The tradition that prophecy ceased has long been a subject of disagreement among biblical scholars. Although rabbinic sources such as Tosefta Sot˙ah 13 and Seder Olam Rabbah 30 allude to a cessation of prophecy and credible prophets after Malachi, Josephus, the Dead Sea Scrolls, New Testament, and Pseudepigrapha attest to the continuation of prophecy in both oral and written form.
Among the Dead Sea Scrolls are the pesharim, texts created from the reworking of prophetic scriptures as a means to anticipating future eschatological events. Some works of the Pseudepigrapha, such as 1 Enoch, contain prophetic works. Why, then, would these be ignored by some Jews but embraced by others?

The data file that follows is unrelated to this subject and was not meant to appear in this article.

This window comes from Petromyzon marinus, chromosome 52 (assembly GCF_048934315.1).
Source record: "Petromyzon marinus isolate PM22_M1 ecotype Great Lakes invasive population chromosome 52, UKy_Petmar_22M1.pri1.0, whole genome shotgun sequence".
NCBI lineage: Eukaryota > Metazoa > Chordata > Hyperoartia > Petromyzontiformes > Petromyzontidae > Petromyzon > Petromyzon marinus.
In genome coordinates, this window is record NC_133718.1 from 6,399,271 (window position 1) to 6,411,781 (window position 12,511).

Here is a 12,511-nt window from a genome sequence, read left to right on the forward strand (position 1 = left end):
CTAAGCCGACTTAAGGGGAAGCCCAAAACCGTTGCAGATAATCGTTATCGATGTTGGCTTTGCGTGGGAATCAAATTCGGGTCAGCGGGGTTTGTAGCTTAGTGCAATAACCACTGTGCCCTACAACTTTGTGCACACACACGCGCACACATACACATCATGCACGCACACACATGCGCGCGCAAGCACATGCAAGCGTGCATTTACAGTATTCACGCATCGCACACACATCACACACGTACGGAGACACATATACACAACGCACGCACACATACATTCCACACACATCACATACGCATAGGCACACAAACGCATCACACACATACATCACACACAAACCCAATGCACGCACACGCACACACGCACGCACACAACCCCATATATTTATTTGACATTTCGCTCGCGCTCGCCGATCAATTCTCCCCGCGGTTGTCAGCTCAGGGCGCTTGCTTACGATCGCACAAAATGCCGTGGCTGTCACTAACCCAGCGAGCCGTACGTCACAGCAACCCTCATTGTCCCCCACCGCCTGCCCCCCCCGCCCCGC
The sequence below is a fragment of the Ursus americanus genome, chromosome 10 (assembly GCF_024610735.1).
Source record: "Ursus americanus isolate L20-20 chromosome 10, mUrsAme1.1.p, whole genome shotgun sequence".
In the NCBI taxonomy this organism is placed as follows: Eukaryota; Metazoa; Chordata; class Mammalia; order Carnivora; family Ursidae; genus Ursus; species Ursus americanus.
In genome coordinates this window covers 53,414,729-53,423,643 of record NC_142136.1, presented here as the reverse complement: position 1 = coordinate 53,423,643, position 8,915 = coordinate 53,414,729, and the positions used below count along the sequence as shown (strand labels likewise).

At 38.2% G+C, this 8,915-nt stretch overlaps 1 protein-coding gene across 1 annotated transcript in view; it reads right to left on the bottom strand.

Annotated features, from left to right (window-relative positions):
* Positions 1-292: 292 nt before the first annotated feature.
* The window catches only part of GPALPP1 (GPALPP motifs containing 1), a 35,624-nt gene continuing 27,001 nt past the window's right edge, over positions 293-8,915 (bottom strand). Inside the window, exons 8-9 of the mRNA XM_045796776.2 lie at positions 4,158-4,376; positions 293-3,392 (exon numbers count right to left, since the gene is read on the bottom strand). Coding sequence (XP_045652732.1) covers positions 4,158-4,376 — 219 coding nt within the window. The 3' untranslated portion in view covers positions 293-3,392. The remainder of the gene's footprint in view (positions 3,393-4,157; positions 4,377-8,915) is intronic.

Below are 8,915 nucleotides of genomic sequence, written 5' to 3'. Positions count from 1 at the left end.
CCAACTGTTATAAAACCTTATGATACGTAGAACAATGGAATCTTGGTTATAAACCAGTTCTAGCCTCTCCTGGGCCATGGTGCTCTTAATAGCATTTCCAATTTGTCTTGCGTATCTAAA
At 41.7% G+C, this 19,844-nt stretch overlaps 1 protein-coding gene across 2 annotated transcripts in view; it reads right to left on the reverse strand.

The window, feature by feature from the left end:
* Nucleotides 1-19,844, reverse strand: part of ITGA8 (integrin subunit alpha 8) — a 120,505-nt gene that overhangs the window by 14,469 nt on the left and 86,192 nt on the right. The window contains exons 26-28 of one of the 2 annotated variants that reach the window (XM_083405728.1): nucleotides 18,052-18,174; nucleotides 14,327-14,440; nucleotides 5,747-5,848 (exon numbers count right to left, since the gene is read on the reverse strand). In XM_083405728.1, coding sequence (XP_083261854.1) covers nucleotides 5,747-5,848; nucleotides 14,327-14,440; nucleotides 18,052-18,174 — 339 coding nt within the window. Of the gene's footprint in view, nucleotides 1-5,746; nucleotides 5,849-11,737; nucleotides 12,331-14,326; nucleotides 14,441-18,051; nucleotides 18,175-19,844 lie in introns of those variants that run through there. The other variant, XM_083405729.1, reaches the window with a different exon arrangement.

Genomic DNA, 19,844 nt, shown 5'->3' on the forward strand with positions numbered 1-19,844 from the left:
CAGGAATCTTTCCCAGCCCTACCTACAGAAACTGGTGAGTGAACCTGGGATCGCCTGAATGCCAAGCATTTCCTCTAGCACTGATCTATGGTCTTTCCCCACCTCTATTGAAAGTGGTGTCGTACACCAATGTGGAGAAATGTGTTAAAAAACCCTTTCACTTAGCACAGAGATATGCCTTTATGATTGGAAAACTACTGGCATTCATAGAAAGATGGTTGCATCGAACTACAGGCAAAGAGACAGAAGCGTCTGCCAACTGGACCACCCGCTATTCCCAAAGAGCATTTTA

This thesis explores the shift in interest among the predecessors of the Pharisees from writing prophecy to the development of legal codes as part of the post-exilic social and economic development under Persian rule.
|School Location:||United States -- Virginia|
|Source:||MAI 51/03M(E), Masters Abstracts International|
|Subjects:||Religion, Biblical studies, Near Eastern Studies, Judaic studies|
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